David Allen Reeves Photography

All images copyright David Allen Reeves

Posts tagged photography

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DavidAllenReeves

Hey everyone! I probably should have set this up like two years ago, but better late than never! I finally purchased a photo printer, so now I’m able to start my own business and finally get prints to those who were asking. I’m also in the process of building some frames to package them with in the future, but for now- prints! I’m selling my paper cutout pieces for $25 (8x12) and $45 (12x18). Anything else, let me know via email. Thank you!

Filed under david allen reeves photography etsy etsy shop paper cutout diorama

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Happy New Year, everyone! Sorry I’ve been so infrequent with the posts. I graduated from NSCAD, packed all my shit and moved it back to RI, then immediately went on vacation to Bonaire with my family- all within 5 days! I’ll post a bunch of pictures next week, promise! I hope you are all doing well and have a productive year. Thank you so much for the support, you have mine! Cheers 

Happy New Year, everyone! Sorry I’ve been so infrequent with the posts. I graduated from NSCAD, packed all my shit and moved it back to RI, then immediately went on vacation to Bonaire with my family- all within 5 days! I’ll post a bunch of pictures next week, promise! I hope you are all doing well and have a productive year. Thank you so much for the support, you have mine! Cheers 

Filed under david allen reeves photography artist on tumblr night bonaire stars

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Hi everyone,

For the past two months I’ve been giving myself a crash course in painting and sculpture. At first I was interested in mimicking the form and texture of cooked food as a way to trick the viewer into being hungry, but now I also see this as a reflection of my childhood. The materials used in the series are styrofoam, paper, modeling paste, cardboard, cork, acrylic paint, and conte crayon.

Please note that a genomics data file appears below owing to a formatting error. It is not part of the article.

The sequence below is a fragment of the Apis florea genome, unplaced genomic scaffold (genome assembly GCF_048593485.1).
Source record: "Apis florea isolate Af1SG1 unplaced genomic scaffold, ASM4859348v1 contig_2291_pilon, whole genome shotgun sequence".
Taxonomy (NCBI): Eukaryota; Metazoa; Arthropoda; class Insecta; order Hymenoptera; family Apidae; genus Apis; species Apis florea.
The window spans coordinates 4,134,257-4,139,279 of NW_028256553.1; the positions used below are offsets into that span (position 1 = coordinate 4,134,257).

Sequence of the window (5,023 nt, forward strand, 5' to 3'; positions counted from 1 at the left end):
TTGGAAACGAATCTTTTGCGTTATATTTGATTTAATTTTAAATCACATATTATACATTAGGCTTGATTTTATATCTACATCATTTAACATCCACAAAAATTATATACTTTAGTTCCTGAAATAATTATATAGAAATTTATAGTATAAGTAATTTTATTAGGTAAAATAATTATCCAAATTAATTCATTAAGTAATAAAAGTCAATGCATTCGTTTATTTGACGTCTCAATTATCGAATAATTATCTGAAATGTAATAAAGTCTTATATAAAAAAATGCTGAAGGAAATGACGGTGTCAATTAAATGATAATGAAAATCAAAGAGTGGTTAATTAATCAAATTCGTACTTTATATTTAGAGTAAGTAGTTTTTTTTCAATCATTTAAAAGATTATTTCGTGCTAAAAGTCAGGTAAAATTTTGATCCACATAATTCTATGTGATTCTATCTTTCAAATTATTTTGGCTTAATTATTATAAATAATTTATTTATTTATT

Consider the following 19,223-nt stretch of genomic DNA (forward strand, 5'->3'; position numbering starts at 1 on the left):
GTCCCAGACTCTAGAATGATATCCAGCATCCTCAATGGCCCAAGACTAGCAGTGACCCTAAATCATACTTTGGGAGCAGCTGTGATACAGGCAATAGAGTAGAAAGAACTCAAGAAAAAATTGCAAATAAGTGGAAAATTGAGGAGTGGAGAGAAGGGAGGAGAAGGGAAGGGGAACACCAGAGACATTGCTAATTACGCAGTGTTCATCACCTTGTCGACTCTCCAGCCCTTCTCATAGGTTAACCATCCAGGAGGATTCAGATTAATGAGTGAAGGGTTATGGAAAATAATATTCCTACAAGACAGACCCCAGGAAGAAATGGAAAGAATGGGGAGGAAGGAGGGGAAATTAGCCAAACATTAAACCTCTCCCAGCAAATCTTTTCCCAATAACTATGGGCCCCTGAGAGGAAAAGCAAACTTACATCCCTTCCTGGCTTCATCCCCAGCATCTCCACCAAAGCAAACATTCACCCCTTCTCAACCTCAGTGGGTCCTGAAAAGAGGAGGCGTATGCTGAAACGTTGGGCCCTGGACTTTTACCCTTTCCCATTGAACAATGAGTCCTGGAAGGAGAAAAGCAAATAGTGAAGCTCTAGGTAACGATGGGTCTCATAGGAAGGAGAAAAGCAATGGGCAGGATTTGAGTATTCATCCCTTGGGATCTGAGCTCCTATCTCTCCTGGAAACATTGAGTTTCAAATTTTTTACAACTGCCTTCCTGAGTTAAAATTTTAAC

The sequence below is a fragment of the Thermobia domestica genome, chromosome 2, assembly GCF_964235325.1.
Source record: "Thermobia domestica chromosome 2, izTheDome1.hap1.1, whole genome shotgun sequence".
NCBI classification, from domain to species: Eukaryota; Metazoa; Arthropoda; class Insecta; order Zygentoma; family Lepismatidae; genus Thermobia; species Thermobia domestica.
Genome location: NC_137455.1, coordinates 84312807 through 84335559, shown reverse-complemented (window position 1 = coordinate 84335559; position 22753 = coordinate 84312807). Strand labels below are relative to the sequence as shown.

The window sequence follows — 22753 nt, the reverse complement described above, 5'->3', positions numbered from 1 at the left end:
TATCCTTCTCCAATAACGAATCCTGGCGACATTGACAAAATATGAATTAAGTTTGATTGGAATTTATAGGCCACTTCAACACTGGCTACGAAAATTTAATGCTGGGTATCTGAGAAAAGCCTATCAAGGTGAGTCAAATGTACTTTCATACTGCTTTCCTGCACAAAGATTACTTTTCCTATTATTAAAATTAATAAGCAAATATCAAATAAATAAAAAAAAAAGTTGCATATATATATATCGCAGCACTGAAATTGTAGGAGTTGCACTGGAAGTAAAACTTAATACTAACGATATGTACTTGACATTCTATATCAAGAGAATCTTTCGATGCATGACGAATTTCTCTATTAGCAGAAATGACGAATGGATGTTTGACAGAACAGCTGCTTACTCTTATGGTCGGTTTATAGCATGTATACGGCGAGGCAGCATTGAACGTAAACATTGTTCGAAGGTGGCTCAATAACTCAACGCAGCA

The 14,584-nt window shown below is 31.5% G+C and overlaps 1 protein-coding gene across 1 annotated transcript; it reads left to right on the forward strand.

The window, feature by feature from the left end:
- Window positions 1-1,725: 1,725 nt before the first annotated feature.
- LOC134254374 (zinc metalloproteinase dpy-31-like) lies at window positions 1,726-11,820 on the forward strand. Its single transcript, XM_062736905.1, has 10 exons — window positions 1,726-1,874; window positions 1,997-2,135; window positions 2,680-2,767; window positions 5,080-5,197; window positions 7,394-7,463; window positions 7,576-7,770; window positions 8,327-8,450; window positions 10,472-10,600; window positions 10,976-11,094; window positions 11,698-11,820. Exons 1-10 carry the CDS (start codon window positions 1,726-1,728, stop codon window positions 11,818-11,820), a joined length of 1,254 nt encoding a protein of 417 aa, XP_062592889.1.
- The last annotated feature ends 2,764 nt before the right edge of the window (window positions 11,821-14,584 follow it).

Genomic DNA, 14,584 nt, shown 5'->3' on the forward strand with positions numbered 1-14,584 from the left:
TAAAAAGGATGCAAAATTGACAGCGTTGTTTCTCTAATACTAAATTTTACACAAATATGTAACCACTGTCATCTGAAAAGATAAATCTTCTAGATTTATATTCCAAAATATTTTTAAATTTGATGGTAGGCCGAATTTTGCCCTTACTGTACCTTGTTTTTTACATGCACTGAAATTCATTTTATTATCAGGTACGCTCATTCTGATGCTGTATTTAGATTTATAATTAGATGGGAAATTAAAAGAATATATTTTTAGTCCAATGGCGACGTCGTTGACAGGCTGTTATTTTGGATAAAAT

Food:

When I was a child, I enjoyed watching my mom prepare and cook meals in the kitchen. My interest deepened when I realized the meals took actual hard work to create and didn’t just fall onto my plate. I liked to help my mom with whatever she would let me do. The simple act of peeling carrots or shredding cheese was the most phenomenal thing- especially when using the grinder for making hash. I liked the feeling of combining seemingly ordinary things together to make a single complete form. Eventually, I worked in a professional kitchen and learned many techniques that I later discussed with my mom. I would learn one cooking method from my bosses, but was always more interested in how she did it differently. We trade recipes back and forth all the time, giving inspiration for last minute meals.

My dad is a modest man with a good sense of humor. He has worked as a small engine aircraft mechanic for thirty years, and before that as a carpenter. He has always been a hands-on type of person, constantly fixing things around the house that seem to wait until his day off to break down. Some days, starting when I was fourteen, I would tag along with him to work at the hanger. I wouldn’t get tasked with any jobs that were that dangerous; cleaning the belly of a plane with gasoline or Varsol, using a wheel grinder to clean the burrs off spark plugs, or changing the oil (and hopefully remembering the drip pan this time). Watching my dad work was inspiring. He never appeared to feel stressed while doing any of it, rather totally focused. Once I watched him test the fuel/air mixture on a plane while it was running- his hand inches away from the spinning propeller. Afterwards, he didn’t speak a word about it, and shifted his concentration to the next job.